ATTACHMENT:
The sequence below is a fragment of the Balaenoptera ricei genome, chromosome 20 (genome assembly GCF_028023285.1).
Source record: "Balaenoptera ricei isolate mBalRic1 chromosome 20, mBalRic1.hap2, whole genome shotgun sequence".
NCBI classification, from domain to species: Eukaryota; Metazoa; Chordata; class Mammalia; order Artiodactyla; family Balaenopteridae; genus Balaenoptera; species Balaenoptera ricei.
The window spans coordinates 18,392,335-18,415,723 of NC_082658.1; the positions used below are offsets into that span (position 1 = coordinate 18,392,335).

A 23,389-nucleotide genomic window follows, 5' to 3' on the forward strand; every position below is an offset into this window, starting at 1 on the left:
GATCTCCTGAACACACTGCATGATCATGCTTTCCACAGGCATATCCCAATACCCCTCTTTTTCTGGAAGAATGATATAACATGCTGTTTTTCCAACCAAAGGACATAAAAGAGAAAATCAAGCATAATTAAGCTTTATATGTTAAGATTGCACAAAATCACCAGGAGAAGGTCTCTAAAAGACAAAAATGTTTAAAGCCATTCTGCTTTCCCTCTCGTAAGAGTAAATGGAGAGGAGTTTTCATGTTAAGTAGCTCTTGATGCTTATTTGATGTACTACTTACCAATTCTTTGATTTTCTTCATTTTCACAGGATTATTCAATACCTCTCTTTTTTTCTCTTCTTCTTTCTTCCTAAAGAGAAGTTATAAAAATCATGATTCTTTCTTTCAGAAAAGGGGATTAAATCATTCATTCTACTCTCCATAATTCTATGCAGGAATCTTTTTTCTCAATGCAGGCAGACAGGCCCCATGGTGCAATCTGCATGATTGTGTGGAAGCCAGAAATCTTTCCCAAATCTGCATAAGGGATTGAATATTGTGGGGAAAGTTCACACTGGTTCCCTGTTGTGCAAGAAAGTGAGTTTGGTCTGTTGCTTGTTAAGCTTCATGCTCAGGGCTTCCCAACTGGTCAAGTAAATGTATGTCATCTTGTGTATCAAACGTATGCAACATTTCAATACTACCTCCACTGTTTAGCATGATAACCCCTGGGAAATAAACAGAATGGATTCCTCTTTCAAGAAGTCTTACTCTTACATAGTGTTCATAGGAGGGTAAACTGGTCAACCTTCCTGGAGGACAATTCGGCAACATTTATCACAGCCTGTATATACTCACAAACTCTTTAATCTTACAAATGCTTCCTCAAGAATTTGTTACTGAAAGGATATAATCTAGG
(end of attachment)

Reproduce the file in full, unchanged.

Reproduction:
The sequence below is a fragment of the Balaenoptera ricei genome, chromosome 20 (genome assembly GCF_028023285.1).
Source record: "Balaenoptera ricei isolate mBalRic1 chromosome 20, mBalRic1.hap2, whole genome shotgun sequence".
NCBI classification, from domain to species: Eukaryota; Metazoa; Chordata; class Mammalia; order Artiodactyla; family Balaenopteridae; genus Balaenoptera; species Balaenoptera ricei.
The window spans coordinates 18,392,335-18,415,723 of NC_082658.1; the positions used below are offsets into that span (position 1 = coordinate 18,392,335).

A 23,389-nucleotide genomic window follows, 5' to 3' on the forward strand; every position below is an offset into this window, starting at 1 on the left:
GATCTCCTGAACACACTGCATGATCATGCTTTCCACAGGCATATCCCAATACCCCTCTTTTTCTGGAAGAATGATATAACATGCTGTTTTTCCAACCAAAGGACATAAAAGAGAAAATCAAGCATAATTAAGCTTTATATGTTAAGATTGCACAAAATCACCAGGAGAAGGTCTCTAAAAGACAAAAATGTTTAAAGCCATTCTGCTTTCCCTCTCGTAAGAGTAAATGGAGAGGAGTTTTCATGTTAAGTAGCTCTTGATGCTTATTTGATGTACTACTTACCAATTCTTTGATTTTCTTCATTTTCACAGGATTATTCAATACCTCTCTTTTTTTCTCTTCTTCTTTCTTCCTAAAGAGAAGTTATAAAAATCATGATTCTTTCTTTCAGAAAAGGGGATTAAATCATTCATTCTACTCTCCATAATTCTATGCAGGAATCTTTTTTCTCAATGCAGGCAGACAGGCCCCATGGTGCAATCTGCATGATTGTGTGGAAGCCAGAAATCTTTCCCAAATCTGCATAAGGGATTGAATATTGTGGGGAAAGTTCACACTGGTTCCCTGTTGTGCAAGAAAGTGAGTTTGGTCTGTTGCTTGTTAAGCTTCATGCTCAGGGCTTCCCAACTGGTCAAGTAAATGTATGTCATCTTGTGTATCAAACGTATGCAACATTTCAATACTACCTCCACTGTTTAGCATGATAACCCCTGGGAAATAAACAGAATGGATTCCTCTTTCAAGAAGTCTTACTCTTACATAGTGTTCATAGGAGGGTAAACTGGTCAACCTTCCTGGAGGACAATTCGGCAACATTTATCACAGCCTGTATATACTCACAAACTCTTTAATCTTACAAATGCTTCCTCAAGAATTTGTTACTGAAAGGATATAATCTAGG